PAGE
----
Although most paddlers with intermediate and up skill sets should be fine on this route, it’s still worth keeping in mind safety and where possible having contingency plans in place – it’s a big blue (lonely) ocean out there.
As much as we love SUP, windsurfing is another passion and Maui is simply amazing for wind driven sports.
During our month long trip we literally gorged ourselves on SUP and windy activities with the only slight blip occurring when I over rotated a windsurf move and sprained my ankle. This put me out of action for a few days, but before long I was up and running again – no way was I letting something as trivial as an injury ruin our trip.
Out and about
Getting out and about is worthwhile in Maui – after all, the amount of time you’ll be spending in the brine will require a rest stop at some point.
Getting up at stupid’o’clock and ascending Mount Haleakala for sunrise is something everyone should do. Make sure you take plenty of warm clothes though as temperatures are alpine once at the summit.
Having seen the orange ball of fire in the sky’s first rays it’s then time to descend. You can do so via traditional transport means but the more fun option is by bike. Passing through ‘up country’ gives a unique perspective to the island and at the end of your downhill excursion a hearty breakfast awaits at Charlie’s Bar in Pa’ia – if you fancy.
The long road
Winding along the Road to Hana is another worthwhile activity and sees you step back in time and experience Hawaiian culture as it used to be. Away from the bustle this is time to properly unwind and relax.
Checking out some of the roadside waterfalls on the journey back, as well as some amazing photo lookouts, is par for the course. The adventurous should consider jungle trekking for more sublime imagery.
As your days in Maui fade into late afternoons the Trade Winds tend to back off and this is a time to head back to ‘the other side’ for a late SUP session along the south shore. If you sort out your logistics then it’s possible to score a session before heading into Lahaina or Kihei for some après.
Lahaina, for us, was the preferred option as Kihei always seemed more family orientated (a different story now! – ed). Grabbing a shave ice under the famous Banyan Tree before heading to one of the many restaurants for some quality grub was usually the order of the day.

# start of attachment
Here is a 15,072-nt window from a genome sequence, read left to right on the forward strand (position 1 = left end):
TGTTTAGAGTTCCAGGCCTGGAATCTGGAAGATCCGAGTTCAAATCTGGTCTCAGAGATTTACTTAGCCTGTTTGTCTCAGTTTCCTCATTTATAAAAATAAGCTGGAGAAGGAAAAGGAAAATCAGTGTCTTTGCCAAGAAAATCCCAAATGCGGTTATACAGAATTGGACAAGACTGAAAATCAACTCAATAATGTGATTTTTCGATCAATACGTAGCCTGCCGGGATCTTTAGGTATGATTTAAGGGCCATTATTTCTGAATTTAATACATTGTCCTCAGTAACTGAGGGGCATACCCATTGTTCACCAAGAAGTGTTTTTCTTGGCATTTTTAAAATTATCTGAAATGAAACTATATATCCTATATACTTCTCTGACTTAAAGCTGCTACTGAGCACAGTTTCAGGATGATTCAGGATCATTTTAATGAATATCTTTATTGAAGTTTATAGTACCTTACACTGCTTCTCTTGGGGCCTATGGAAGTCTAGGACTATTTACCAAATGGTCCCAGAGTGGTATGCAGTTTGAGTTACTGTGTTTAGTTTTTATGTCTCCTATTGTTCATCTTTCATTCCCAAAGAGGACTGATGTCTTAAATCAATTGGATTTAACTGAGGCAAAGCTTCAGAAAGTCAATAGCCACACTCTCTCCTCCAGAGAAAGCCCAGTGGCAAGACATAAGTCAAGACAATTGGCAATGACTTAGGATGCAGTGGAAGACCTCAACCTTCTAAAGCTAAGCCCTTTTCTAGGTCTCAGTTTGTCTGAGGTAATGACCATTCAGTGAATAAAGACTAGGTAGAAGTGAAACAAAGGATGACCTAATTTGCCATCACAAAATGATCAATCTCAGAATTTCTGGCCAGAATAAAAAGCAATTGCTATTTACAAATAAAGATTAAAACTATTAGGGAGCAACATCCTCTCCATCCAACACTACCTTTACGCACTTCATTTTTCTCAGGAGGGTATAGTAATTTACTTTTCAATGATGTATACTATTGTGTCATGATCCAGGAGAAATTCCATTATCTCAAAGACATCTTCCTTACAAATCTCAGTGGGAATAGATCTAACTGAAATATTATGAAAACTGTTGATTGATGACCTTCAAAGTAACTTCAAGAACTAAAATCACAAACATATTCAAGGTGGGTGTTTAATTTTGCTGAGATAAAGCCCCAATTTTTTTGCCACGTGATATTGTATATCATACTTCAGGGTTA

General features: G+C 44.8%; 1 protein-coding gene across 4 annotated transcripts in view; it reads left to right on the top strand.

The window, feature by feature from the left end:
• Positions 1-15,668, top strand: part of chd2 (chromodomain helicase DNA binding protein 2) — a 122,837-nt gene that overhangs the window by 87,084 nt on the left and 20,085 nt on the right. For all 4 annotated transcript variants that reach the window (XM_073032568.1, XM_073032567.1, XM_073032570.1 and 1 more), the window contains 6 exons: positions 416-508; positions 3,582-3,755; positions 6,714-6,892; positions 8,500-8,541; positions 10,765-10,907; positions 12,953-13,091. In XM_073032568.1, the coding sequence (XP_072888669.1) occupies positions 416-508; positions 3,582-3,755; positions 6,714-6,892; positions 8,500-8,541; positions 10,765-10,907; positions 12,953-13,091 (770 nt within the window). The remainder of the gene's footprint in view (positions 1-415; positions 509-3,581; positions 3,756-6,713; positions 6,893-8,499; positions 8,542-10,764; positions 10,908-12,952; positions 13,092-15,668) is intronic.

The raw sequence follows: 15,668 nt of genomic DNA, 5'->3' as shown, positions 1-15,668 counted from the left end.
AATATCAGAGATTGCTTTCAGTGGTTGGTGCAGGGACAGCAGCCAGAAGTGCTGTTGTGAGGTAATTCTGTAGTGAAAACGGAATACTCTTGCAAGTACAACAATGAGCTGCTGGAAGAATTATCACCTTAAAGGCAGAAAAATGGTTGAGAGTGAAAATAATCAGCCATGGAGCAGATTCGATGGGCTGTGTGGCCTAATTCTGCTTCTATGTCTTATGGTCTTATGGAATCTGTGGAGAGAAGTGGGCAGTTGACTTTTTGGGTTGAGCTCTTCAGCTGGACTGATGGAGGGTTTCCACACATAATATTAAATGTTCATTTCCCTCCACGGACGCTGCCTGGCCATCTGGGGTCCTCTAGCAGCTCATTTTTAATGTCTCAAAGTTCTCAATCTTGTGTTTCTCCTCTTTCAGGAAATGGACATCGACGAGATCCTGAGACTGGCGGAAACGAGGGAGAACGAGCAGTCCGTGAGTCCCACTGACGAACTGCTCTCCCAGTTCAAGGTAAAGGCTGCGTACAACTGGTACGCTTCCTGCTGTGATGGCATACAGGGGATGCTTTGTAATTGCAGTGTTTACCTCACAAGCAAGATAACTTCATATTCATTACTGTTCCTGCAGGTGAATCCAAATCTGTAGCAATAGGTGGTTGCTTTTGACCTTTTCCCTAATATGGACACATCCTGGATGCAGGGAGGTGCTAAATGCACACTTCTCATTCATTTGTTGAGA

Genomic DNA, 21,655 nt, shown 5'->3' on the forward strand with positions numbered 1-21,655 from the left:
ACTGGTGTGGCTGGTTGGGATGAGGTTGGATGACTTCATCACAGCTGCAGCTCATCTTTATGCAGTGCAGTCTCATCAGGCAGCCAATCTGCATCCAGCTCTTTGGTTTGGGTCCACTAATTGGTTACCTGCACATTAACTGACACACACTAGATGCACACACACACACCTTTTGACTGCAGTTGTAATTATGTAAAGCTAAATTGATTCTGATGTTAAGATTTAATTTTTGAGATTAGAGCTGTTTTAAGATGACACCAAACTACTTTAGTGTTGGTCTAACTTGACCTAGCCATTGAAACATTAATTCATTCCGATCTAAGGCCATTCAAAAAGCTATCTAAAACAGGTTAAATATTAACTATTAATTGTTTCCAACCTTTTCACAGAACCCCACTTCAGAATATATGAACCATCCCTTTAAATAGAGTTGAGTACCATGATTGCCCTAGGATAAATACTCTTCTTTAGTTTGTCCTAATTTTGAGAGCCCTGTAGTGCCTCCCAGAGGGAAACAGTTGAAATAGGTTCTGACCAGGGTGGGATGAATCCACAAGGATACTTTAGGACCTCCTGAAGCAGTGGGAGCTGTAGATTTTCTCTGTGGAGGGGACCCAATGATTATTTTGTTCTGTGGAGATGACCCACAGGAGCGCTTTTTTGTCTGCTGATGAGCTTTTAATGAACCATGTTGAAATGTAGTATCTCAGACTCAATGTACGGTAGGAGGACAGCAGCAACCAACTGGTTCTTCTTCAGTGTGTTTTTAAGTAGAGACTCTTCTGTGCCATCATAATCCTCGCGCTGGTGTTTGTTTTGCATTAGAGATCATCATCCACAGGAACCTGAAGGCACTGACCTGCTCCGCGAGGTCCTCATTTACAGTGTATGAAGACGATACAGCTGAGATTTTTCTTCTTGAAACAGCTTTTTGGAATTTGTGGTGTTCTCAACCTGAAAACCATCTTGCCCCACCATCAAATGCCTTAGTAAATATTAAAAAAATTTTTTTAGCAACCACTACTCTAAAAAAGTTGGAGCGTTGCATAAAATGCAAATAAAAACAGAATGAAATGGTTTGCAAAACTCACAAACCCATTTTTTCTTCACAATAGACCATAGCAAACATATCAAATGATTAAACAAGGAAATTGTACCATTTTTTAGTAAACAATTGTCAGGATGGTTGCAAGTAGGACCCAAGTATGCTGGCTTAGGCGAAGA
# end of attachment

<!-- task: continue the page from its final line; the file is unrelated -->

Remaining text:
Round off proceedings by watching the sunset and things couldn’t be better…
During our stay we rented accommodation next to Sugar Cove on Maui’s north shore. Literally being able to step off the back lawn into the water was amazing. Dwellings such as this are few and far between in this part of the island whereas the south shore has accommodation aplenty – five star luxury hotels in particular. A car is a must when on the island as you’ll want to access a variety of spots. It’s possible to stay in just one place but you’ll get bored – and let’s face it, there’s so much to see and do in Maui.
We opted for a San Francisco stop over during the return flight to break up the journey. Maui is quite a distance from the UK and therefore respite from travelling was a must.
Maui is a fantastic place to visit for anyone into all watersports – not just SUP. Summer in the Valley Isle, while not being prime wave season, is still a fantastic period for a trip. The downwind paddling opportunities and mellow surf potential is enough to tick the boxes of most. If you’re into multiple disciplines then you’ll be well served.
Maui isn’t the cheapest place to get to but any paddler worth his/her salt should visit at least once in their life…There’s a plethora of info available about Maui online – hit up Google to see what you can find.
Words: Tez Plavenieks
Pics: Fi and Tez Plavenieks